Photo Credit- Tripper

What is Your “Can’t Miss” Activity on the Island? What activities/opportunities does this island provide?

Hiking and canyoning are the two top activities. Can I consider eating an activity? If yes, eating. The Azoreans (and I guess all the Portuguese) like to see their visitors well fed, so they will always cook more than what you need to eat, even in restaurants. And then you can hike afterwards, just in case you feel too guilty.

Since you are already here, hop on to the neighboring island of Corvo. It’s about 45 minutes away by boat (or 10, if you choose to fly) and it’s the smallest island in the Azores, with a very tiny village, pirate folk tales, and around 400 people. It’s also my dad’s homeland which I visited every summer, so I can’t betray my DNA and talk about one island without talking about the other.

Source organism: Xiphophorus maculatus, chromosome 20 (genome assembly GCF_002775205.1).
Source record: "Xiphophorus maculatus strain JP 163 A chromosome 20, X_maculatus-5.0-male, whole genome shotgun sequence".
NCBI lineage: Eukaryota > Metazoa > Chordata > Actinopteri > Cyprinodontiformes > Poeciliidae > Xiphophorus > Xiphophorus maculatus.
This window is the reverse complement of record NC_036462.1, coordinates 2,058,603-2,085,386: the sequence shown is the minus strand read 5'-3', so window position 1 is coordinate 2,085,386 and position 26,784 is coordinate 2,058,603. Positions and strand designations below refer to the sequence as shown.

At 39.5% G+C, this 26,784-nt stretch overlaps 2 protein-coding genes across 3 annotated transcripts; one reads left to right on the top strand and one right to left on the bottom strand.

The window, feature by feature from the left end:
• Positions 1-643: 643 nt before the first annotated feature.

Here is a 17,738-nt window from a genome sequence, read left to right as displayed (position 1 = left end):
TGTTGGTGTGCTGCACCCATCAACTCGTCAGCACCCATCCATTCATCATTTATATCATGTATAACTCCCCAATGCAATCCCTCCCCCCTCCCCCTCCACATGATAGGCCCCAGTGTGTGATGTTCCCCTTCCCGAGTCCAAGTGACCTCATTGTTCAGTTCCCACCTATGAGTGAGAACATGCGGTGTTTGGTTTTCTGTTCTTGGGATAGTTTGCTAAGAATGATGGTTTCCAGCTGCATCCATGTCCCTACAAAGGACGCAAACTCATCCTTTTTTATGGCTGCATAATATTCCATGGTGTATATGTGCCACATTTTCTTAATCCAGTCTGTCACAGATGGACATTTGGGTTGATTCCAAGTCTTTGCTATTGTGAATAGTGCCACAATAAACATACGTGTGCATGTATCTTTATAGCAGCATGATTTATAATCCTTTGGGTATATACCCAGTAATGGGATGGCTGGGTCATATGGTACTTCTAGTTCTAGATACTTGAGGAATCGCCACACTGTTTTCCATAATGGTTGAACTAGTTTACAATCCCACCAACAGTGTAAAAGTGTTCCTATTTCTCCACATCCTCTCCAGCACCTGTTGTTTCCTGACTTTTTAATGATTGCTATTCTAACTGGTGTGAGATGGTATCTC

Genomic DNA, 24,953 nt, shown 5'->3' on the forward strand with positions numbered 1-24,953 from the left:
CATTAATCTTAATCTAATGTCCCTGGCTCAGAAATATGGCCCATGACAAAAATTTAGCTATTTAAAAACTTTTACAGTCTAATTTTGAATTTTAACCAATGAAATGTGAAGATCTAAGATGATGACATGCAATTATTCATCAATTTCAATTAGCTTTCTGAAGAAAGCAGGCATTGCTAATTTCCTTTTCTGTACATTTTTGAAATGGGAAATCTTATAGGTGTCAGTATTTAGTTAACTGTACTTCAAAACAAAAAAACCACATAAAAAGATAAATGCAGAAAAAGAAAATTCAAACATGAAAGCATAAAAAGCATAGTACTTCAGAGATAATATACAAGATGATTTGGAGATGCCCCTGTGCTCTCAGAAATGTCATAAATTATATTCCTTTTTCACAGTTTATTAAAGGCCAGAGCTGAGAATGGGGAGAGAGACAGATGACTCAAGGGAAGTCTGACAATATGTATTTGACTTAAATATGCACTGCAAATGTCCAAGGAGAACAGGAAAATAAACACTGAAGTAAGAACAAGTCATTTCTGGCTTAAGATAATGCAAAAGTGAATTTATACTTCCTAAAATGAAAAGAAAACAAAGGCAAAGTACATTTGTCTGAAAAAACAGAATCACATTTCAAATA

Best Restaurant/Place to Eat?

Por-do-Sol (sunset, in Portuguese) on the west coast of the island. Typical dishes, mouth-watering desserts, and a spectacular view (with the bonus of the most beautiful sunset you have ever seen, if you drop by for dinner). My favorite dish is fried sausage with taro root. The taro root is very popular in the Azores, it looks like a brownish potato and I understand if you feel reluctant to try it since it’s not the most attractive thing you’ve ever seen. You can switch to local sweet potatoes, all is good.

What Surprised You About this Island?

You won’t believe how much there is to see in such a small place! I returned to the island this summer, after six years, and I had forgotten about so many places! We took a tour around the island and I think we stopped for sightseeing over thirty times. It’s insane! And most of these places are unreachable so imagine nature in its wildest form. Well, and in the Azores the weather is always a surprise, hence the “letting go” lifestyle.

Any Travel Advice for those considering this island as a destination (e.g., where to stay, ease of getting there, how best to get around, language, money)?